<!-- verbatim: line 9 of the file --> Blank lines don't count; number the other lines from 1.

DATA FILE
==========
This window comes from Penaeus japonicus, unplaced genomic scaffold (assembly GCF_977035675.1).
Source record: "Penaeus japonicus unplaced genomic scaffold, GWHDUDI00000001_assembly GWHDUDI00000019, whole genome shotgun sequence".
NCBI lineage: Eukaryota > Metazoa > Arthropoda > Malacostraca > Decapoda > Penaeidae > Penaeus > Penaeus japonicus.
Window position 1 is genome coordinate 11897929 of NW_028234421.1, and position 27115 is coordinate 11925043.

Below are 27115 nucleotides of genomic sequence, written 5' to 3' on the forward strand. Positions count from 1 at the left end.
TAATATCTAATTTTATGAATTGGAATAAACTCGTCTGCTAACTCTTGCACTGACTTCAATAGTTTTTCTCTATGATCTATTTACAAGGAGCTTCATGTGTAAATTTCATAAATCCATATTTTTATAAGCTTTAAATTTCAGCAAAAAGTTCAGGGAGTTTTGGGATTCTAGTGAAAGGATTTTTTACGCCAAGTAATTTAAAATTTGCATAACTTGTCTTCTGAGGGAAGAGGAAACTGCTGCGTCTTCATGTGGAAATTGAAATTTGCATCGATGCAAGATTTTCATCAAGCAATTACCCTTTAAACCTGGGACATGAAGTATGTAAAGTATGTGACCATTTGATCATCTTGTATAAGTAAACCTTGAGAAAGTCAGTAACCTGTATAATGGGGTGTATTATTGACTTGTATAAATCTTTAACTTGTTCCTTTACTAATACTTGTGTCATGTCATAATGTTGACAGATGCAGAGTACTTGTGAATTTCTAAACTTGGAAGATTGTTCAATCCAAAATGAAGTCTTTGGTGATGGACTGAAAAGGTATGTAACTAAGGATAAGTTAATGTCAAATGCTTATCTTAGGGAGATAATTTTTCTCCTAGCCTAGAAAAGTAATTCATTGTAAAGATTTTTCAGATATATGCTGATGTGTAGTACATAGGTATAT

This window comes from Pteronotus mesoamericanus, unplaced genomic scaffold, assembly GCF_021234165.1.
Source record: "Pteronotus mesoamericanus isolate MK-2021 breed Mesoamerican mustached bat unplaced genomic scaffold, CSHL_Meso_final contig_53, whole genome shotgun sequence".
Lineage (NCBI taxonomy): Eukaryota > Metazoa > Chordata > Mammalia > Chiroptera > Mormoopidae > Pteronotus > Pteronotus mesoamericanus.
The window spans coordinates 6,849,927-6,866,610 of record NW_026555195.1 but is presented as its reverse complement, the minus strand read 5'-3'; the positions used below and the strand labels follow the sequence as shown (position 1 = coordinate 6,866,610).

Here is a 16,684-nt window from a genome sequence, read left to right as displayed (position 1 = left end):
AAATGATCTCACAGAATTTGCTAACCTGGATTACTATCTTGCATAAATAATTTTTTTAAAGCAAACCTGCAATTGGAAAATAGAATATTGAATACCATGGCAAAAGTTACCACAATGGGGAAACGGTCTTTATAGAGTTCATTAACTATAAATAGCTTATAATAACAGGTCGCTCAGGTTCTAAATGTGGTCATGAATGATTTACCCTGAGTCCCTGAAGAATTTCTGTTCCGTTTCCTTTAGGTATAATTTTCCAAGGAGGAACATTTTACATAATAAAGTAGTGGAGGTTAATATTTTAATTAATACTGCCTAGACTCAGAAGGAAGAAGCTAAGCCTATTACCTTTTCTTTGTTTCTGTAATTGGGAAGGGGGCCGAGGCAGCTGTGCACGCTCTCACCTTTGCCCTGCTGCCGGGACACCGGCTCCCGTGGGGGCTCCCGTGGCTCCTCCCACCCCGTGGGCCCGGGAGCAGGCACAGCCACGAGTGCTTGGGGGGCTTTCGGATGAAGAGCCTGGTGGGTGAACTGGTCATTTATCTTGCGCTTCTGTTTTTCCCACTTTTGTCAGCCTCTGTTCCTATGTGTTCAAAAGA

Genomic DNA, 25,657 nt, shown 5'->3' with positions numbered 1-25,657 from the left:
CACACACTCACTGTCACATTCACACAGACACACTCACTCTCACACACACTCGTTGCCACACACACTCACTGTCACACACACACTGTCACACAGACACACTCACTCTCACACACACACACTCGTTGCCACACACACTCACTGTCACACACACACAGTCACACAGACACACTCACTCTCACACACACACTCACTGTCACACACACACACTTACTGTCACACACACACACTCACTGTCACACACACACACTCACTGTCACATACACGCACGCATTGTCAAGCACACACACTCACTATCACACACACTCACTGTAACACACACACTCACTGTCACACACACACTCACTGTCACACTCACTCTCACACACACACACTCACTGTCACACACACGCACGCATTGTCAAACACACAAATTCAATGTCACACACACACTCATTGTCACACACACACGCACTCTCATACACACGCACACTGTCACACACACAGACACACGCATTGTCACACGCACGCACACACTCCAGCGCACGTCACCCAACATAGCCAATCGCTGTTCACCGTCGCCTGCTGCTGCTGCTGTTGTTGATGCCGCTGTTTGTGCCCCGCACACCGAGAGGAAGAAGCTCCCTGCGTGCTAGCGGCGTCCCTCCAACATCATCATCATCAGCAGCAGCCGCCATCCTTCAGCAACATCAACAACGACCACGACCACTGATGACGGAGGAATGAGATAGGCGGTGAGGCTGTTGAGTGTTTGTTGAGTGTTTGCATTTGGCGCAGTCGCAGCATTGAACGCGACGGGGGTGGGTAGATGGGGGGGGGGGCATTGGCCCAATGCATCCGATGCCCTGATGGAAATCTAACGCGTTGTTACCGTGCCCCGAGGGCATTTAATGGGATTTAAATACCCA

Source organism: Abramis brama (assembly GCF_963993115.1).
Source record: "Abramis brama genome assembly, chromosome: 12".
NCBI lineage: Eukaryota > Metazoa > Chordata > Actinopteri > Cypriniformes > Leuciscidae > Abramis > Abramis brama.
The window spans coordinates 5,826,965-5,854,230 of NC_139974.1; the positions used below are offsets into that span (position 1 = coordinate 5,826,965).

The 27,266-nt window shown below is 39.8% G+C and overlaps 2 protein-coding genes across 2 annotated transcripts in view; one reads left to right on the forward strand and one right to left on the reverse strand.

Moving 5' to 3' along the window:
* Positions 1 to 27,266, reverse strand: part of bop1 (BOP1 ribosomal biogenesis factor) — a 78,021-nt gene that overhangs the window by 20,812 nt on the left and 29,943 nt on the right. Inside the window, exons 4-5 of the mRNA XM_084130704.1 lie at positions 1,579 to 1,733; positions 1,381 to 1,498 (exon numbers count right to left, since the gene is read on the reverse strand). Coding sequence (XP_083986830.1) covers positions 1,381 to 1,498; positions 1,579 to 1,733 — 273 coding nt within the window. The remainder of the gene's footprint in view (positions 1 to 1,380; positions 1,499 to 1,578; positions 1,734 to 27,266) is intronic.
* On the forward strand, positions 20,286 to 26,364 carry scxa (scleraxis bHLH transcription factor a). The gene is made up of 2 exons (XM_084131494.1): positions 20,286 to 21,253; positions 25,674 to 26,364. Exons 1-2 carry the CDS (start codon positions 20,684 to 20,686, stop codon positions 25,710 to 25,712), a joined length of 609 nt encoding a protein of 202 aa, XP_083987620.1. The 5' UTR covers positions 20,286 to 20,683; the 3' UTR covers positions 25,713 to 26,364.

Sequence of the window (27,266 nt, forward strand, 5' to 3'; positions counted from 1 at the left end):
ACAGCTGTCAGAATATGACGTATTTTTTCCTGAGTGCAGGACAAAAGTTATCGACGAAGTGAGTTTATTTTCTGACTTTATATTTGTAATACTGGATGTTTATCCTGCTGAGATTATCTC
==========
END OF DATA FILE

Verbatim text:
Lineage (NCBI taxonomy): Eukaryota > Metazoa > Chordata > Mammalia > Chiroptera > Mormoopidae > Pteronotus > Pteronotus mesoamericanus.